Want some practical ways to start building resiliency? Consider an enterprise you can add to your current operation without spending a lot of extra time and money. Developing part of your calf crop into yearlings or running cattle on leased corn residue are a couple of common examples. Think about contingency plans for foreseeable but uncommon events. We all have fresh experience with interruptions in the supply of feedstuffs and marketability of cattle. Use those lessons to develop a plan for the next time it happens.

If you want a specific example related to foot and mouth disease, develop a Secure Beef Supply plan (securebeef.org) to prepare for future interruptions in commerce associated with disease control efforts. Consider ways you can adjust your operations so that, in the long term, you can be both profitable and resilient. For those in the cow-calf business, this may be a focus on building a cow herd that is very well adapted to its environment.

Resilient health inputs

At this point, you might be wondering why a veterinarian is writing an article on the topic of resiliency. As I have interacted with people struggling with severe animal health challenges, a common thread appears in all of these situations: The effort to trim costs by minimizing inputs in order to maintain financial viability can leave animals vulnerable to disease when unexpected circumstances develop. Often, the cost of disease far exceeds the gain made by trimming costs. These situations are heartbreaking, as hard-working people invest everything they have in an incredible uphill battle to save their operations.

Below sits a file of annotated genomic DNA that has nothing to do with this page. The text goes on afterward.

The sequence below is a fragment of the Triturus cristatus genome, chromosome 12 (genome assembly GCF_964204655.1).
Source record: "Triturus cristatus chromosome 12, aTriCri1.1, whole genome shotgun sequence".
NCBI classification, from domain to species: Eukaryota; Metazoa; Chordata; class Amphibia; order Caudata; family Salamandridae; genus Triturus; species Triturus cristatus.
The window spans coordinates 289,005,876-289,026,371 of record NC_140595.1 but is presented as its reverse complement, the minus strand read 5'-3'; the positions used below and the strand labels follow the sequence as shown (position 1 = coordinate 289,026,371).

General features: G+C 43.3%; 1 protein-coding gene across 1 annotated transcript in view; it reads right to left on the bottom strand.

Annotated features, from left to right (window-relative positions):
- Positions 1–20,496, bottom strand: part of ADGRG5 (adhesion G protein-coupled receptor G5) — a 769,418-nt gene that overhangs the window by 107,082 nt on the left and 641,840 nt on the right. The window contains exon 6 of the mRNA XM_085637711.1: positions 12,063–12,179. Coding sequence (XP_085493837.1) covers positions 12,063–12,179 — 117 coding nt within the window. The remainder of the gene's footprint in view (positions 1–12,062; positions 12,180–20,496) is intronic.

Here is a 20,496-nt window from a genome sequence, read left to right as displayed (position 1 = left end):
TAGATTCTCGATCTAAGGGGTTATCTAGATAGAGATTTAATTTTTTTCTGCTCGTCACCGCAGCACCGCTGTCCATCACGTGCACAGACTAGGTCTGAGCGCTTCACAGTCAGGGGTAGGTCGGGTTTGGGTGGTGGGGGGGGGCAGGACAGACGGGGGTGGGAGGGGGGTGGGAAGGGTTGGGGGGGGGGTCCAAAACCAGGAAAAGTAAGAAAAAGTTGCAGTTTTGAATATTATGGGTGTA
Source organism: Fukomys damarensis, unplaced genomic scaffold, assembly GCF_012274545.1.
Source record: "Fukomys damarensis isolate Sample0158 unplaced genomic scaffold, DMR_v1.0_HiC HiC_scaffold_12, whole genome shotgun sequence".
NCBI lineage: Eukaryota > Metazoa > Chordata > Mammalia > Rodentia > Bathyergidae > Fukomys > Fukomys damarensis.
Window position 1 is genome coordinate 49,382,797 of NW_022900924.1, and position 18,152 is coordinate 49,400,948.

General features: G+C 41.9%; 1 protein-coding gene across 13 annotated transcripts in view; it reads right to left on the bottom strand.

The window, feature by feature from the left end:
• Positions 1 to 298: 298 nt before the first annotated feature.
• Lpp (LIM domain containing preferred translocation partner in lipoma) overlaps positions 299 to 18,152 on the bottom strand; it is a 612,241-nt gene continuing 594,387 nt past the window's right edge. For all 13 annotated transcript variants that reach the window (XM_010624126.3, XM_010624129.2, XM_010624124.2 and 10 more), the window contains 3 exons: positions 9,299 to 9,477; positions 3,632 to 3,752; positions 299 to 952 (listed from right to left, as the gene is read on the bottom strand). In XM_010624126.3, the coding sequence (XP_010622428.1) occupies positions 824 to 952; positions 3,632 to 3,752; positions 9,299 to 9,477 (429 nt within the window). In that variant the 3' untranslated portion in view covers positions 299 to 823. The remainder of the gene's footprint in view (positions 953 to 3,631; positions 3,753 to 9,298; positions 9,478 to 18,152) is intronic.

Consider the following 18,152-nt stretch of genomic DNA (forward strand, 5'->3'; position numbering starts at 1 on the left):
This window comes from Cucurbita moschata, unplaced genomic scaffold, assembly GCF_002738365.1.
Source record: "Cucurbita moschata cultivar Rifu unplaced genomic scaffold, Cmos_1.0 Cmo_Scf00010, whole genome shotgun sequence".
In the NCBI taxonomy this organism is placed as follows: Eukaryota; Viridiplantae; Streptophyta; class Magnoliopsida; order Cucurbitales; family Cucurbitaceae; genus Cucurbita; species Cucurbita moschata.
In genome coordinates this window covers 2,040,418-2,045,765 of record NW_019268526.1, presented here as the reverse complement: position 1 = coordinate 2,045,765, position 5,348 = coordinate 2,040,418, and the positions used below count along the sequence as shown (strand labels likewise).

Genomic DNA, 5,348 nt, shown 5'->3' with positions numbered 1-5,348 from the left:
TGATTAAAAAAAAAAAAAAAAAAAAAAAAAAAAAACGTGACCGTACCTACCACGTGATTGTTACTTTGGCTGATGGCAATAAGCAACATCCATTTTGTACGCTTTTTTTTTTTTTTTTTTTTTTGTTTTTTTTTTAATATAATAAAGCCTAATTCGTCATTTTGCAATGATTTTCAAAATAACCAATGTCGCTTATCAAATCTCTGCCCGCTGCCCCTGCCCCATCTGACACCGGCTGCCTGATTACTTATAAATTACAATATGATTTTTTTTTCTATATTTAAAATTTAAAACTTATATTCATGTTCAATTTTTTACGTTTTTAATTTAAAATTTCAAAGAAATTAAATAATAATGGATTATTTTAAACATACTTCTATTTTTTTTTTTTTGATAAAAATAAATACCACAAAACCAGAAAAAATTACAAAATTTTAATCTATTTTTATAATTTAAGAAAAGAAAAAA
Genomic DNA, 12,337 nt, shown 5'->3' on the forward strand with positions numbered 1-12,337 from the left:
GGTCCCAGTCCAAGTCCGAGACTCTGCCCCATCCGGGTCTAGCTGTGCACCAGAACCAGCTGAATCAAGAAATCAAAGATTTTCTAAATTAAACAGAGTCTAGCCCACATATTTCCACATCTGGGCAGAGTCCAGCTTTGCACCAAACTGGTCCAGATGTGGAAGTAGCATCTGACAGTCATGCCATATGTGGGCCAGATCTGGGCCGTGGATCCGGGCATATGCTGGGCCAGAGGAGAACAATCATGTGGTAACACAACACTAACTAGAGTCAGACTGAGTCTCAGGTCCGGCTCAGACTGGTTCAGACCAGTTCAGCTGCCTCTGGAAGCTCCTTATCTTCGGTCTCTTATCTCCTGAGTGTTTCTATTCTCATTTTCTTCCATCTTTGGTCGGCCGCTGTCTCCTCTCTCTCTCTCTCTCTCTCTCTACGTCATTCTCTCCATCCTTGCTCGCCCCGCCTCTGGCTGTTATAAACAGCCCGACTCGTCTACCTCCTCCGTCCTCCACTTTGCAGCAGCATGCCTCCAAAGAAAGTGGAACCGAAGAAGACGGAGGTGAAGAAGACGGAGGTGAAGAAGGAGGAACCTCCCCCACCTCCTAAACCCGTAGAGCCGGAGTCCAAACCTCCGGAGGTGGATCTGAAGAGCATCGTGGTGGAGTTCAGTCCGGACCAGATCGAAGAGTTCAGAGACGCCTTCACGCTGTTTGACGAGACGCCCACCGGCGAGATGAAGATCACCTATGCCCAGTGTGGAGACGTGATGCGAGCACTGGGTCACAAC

As you consider building resilience, ask yourself why you want your operation to be resilient. Are you working to leave a farm or ranch to your children? Do you take pride in your effort to feed other people and want to maintain your ability to do that? Do you enjoy the opportunity to interact with nature in your work? The answer to the question of “why” will help provide clarity and motivation to discover and implement changes that will keep your operation both profitable and resilient.  end mark

ILLUSTRATION: Illustration by Corey Lewis.

Brian Vander Ley, DVM, is a member of the University of Nebraska Beef Team.

Brian Vander Ley
  • Brian Vander Ley

  • Veterinary Epidemiologist
  • University of Nebraska – Lincoln
  • Great Plains Veterinary Educational Center
  • Email Brian Vander Ley